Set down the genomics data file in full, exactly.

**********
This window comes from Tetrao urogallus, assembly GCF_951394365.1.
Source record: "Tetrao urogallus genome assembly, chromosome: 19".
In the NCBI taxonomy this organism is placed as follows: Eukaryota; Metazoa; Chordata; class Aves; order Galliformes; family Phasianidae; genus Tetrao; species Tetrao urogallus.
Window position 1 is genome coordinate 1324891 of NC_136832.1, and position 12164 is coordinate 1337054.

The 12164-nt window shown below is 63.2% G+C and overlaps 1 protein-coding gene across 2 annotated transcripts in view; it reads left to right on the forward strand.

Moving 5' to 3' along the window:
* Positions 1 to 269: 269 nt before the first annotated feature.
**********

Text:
This window comes from Tetrao urogallus, assembly GCF_951394365.1.
Source record: "Tetrao urogallus genome assembly, chromosome: 19".
In the NCBI taxonomy this organism is placed as follows: Eukaryota; Metazoa; Chordata; class Aves; order Galliformes; family Phasianidae; genus Tetrao; species Tetrao urogallus.
Window position 1 is genome coordinate 1324891 of NC_136832.1, and position 12164 is coordinate 1337054.

The 12164-nt window shown below is 63.2% G+C and overlaps 1 protein-coding gene across 2 annotated transcripts in view; it reads left to right on the forward strand.

Moving 5' to 3' along the window:
* Positions 1 to 269: 269 nt before the first annotated feature.